Plan a Visit to the Grand Tomb of St. Peter
Buried under St. Peter’s Basilica is the treasured Tomb of St. Peter, an important historical and religious burial site since the 1st century. Built in honor of St. Peter - one of the twelve apostles of Jesus Christ, the tomb has several structures that together make up a grand tomb. These structures were created by the Vatican authorities to memorialize the martyrdom of St. Peter.
Who is Saint Peter?
Where is St. Peter's Tomb located?
The Tomb of St. Peter is located in the depths of St. Peter's Basilica in an area called the Vatican Necropolis. It is believed that after the death of St. Peter, he was buried on Vatican Hill, close to the site of his martyrdom.
At first, an old basilica was built on the site of St. Peter's Tomb, which was eventually replaced by the current structure of St. Peter's Basilica.
How to Visit St. Peter’s Tomb
Plan a visit to St. Peter’s Basilica, where you can access the tomb of the Apostle and other Papal tombs at the Vatican Necropolis. Anyone can visit the tomb through the Basilica, during its opening hours between 7 AM & 6:30 PM. Don’t miss out on the chance to explore the underground burial site- a sacred sanctuary and a historical treasure.
Visit St. Peter's Basilica
The Death of St. Peter
Peter the Apostle was crucified at the site of St. Peter’s Square, located in front of St. Peter's Basilica. This area was known as the Circus of Nero during the 1st century and was used as a spot for public executions and hearings. His death was ordered by Emperor Nero as part of the grotesque executions of Christians in 64 AD.
St. Peter suffered martyrdom in Rome during Nero's time. He was crucified along with St. Paul, who is said to have founded the Church in Rome along with Peter. His martyrdom is depicted in religious iconography as crucifixion with his head pointed downward. He believed that he was unworthy of being crucified the same way as Christ and wished for his head to face down during his death.
About St. Peter's Tomb
History of the Tomb
A massive fire occurred in Rome in the year 64 AD, for which Emperor Nero blamed the Christians. This subsequently led to the crucifixion of St. Peter, who was considered the leader of the Christians. He was then buried at the Vatican Necropolis close to the site of his death.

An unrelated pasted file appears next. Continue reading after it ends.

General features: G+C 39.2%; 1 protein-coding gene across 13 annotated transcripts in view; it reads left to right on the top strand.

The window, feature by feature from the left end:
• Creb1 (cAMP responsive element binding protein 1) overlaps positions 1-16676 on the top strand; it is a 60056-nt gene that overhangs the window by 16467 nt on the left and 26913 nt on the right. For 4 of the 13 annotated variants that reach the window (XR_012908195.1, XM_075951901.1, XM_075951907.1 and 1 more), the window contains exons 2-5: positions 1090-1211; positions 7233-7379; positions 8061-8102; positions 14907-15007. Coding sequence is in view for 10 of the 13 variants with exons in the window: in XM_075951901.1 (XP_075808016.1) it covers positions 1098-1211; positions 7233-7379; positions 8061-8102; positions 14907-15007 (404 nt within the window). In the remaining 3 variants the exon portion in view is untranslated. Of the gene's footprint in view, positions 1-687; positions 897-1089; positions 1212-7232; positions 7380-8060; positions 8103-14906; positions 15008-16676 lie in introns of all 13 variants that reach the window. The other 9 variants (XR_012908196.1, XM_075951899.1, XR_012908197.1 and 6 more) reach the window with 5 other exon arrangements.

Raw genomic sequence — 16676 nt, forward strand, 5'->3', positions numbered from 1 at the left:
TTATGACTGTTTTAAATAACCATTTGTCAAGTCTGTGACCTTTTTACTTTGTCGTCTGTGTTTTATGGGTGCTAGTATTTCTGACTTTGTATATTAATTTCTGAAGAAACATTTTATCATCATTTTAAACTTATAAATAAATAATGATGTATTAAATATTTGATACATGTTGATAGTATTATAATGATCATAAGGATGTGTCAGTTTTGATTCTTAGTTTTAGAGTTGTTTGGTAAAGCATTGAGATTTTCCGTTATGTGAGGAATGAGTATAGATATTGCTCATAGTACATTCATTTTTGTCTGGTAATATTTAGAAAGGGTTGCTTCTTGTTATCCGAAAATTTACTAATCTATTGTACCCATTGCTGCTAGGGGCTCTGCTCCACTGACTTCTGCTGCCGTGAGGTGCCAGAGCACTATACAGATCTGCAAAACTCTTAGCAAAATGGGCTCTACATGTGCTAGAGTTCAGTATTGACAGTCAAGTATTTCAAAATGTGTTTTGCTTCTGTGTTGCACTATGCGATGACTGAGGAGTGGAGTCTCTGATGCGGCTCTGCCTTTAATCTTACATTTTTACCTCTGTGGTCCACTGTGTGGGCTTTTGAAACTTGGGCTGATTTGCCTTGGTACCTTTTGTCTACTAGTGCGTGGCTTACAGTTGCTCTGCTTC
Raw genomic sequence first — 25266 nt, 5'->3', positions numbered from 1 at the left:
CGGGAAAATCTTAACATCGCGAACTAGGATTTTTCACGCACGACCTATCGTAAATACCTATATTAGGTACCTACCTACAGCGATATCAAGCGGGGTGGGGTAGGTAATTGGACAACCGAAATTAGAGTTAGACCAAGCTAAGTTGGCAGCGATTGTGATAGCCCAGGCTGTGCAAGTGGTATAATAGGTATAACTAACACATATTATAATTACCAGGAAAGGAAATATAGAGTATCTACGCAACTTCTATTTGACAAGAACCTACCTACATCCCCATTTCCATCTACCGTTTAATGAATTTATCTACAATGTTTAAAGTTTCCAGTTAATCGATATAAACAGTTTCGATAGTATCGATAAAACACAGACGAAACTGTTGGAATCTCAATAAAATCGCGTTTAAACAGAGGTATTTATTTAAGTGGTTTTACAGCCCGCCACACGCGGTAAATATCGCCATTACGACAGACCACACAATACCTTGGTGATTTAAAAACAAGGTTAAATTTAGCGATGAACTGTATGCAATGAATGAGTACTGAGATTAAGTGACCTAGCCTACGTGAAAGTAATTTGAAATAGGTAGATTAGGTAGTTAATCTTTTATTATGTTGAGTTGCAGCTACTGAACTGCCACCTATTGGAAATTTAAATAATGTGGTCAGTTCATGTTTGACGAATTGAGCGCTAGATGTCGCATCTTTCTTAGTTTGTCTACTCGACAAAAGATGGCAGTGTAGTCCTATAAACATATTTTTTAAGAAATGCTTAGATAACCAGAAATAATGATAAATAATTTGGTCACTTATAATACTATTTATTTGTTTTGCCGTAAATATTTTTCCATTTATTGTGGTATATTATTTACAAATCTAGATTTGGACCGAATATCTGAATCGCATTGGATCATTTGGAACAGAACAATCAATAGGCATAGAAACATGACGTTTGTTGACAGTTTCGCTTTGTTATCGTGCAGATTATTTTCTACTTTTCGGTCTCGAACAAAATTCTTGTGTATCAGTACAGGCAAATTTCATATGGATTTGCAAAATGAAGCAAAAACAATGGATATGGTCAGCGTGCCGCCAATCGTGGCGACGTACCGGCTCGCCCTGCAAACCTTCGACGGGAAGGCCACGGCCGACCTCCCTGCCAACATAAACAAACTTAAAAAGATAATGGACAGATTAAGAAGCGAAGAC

Around 326 AD, Emperor Constantine I ordered the construction of a massive basilica to commemorate the death of St. Peter. This ancient basilica was built over the final resting place of the Saint at the Vatican Necropolis.
After the collapse of Old St. Peter’s Basilica, a new church was built on the same site by Pope Julius II, who wished to preserve the sanctity of St. Peter’s burial site.
When the foundation was being laid for four massive columns designed by Bernini, several burial tombs were discovered below the Basilica during the 16th century. These graves were rediscovered during the 19th century under the reign of Pope Pius XI.
He wished to be buried next to St. Peter’s Tomb, which led to subsequent excavations of the site. A complex set of mausoleums were discovered during the construction of the Pope’s tomb, which formed a part of the ancient Vatican Necropolis.
Relics of Saint Peter
In 1942, a Catholic priest named Ludwig Kaas uncovered relics from a second tomb in the necropolis. These relics were placed elsewhere for safe-keeping, however, after the death of Kaas, they were accidentally found by an archaeologist. The remains were immediately returned to the Church in the belief that they belonged to St. Peter.
Archeological examinations revealed that the bones belonged to a 61-year-old male from the 1st century. Pope Paul VI was convinced that the bones were those of St. Peter and announced the same to the public.
Frequently Asked Questions About St. Peter's Tomb
A. Peter was one of the twelve apostles of Christ. He helped start the Christian Church and is widely considered the first Pope.
A. St. Peter was sentenced to death by crucifixion by Emperor Nero.
A. Archeological evidence suggests that St. Peter’s body was most likely buried at Vatican Hill.
A. Examination of the found relics revealed them to belong to a 61-year-old male from the 1st century. This led Pope Paul VI to announce that they most likely belonged to St. Peter.
A. Entry to the papal tombs is through St. Peter’s Basilica. You don’t have to pay to enter the Church unless you wish to go on a guided tour.